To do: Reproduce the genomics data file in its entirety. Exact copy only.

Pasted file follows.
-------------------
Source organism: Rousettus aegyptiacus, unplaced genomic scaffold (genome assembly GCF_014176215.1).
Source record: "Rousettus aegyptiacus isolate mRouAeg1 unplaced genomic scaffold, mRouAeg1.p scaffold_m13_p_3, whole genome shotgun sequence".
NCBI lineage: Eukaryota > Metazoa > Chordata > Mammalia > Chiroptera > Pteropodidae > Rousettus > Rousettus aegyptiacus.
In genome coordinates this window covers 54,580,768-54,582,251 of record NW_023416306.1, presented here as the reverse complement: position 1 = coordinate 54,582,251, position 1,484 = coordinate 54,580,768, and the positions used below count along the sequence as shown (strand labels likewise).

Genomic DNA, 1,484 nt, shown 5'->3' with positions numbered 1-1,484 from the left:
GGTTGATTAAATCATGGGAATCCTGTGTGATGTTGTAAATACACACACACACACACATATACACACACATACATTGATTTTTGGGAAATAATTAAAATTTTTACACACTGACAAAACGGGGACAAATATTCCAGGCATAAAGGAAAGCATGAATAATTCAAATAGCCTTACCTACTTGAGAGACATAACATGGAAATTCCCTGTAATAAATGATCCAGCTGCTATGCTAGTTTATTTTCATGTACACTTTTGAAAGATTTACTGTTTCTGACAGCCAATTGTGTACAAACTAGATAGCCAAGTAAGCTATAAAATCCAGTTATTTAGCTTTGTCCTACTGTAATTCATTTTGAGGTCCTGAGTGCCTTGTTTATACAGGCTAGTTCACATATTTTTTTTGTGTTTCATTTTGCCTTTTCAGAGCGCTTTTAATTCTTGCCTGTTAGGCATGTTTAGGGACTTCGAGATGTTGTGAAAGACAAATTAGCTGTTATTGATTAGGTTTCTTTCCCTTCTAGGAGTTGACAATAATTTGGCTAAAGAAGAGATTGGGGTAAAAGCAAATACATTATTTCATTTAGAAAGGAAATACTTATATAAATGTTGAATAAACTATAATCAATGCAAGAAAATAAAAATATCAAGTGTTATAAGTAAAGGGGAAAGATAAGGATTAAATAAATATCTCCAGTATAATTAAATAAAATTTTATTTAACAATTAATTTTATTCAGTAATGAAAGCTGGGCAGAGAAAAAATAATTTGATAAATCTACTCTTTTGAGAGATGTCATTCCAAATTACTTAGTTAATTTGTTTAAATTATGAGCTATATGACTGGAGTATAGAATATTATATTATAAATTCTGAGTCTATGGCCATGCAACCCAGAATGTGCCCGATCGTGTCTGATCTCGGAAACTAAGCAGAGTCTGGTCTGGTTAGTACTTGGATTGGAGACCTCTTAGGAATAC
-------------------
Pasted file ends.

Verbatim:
Source organism: Rousettus aegyptiacus, unplaced genomic scaffold (genome assembly GCF_014176215.1).
Source record: "Rousettus aegyptiacus isolate mRouAeg1 unplaced genomic scaffold, mRouAeg1.p scaffold_m13_p_3, whole genome shotgun sequence".
NCBI lineage: Eukaryota > Metazoa > Chordata > Mammalia > Chiroptera > Pteropodidae > Rousettus > Rousettus aegyptiacus.
In genome coordinates this window covers 54,580,768-54,582,251 of record NW_023416306.1, presented here as the reverse complement: position 1 = coordinate 54,582,251, position 1,484 = coordinate 54,580,768, and the positions used below count along the sequence as shown (strand labels likewise).

Genomic DNA, 1,484 nt, shown 5'->3' with positions numbered 1-1,484 from the left:
GGTTGATTAAATCATGGGAATCCTGTGTGATGTTGTAAATACACACACACACACACATATACACACACATACATTGATTTTTGGGAAATAATTAAAATTTTTACACACTGACAAAACGGGGACAAATATTCCAGGCATAAAGGAAAGCATGAATAATTCAAATAGCCTTACCTACTTGAGAGACATAACATGGAAATTCCCTGTAATAAATGATCCAGCTGCTATGCTAGTTTATTTTCATGTACACTTTTGAAAGATTTACTGTTTCTGACAGCCAATTGTGTACAAACTAGATAGCCAAGTAAGCTATAAAATCCAGTTATTTAGCTTTGTCCTACTGTAATTCATTTTGAGGTCCTGAGTGCCTTGTTTATACAGGCTAGTTCACATATTTTTTTTGTGTTTCATTTTGCCTTTTCAGAGCGCTTTTAATTCTTGCCTGTTAGGCATGTTTAGGGACTTCGAGATGTTGTGAAAGACAAATTAGCTGTTATTGATTAGGTTTCTTTCCCTTCTAGGAGTTGACAATAATTTGGCTAAAGAAGAGATTGGGGTAAAAGCAAATACATTATTTCATTTAGAAAGGAAATACTTATATAAATGTTGAATAAACTATAATCAATGCAAGAAAATAAAAATATCAAGTGTTATAAGTAAAGGGGAAAGATAAGGATTAAATAAATATCTCCAGTATAATTAAATAAAATTTTATTTAACAATTAATTTTATTCAGTAATGAAAGCTGGGCAGAGAAAAAATAATTTGATAAATCTACTCTTTTGAGAGATGTCATTCCAAATTACTTAGTTAATTTGTTTAAATTATGAGCTATATGACTGGAGTATAGAATATTATATTATAAATTCTGAGTCTATGGCCATGCAACCCAGAATGTGCCCGATCGTGTCTGATCTCGGAAACTAAGCAGAGTCTGGTCTGGTTAGTACTTGGATTGGAGACCTCTTAGGAATAC